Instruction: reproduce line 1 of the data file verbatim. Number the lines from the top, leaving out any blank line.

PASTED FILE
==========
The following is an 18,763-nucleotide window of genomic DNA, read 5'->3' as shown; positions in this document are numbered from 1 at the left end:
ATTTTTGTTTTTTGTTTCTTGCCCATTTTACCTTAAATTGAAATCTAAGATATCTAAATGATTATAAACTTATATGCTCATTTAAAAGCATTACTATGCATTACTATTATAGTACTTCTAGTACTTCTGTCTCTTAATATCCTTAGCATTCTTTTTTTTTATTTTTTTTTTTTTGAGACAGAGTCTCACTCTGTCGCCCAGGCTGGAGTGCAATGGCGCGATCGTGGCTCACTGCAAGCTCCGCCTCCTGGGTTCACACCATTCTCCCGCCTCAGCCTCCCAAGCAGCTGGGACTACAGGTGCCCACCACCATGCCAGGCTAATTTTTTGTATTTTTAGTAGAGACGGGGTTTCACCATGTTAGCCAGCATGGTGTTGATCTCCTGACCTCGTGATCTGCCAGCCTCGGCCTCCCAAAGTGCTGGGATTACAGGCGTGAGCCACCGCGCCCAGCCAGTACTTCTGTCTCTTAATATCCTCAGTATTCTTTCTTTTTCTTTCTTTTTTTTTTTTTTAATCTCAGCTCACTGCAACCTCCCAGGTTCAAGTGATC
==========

The following is an 18,763-nucleotide window of genomic DNA, read 5'->3' as shown; positions in this document are numbered from 1 at the left end: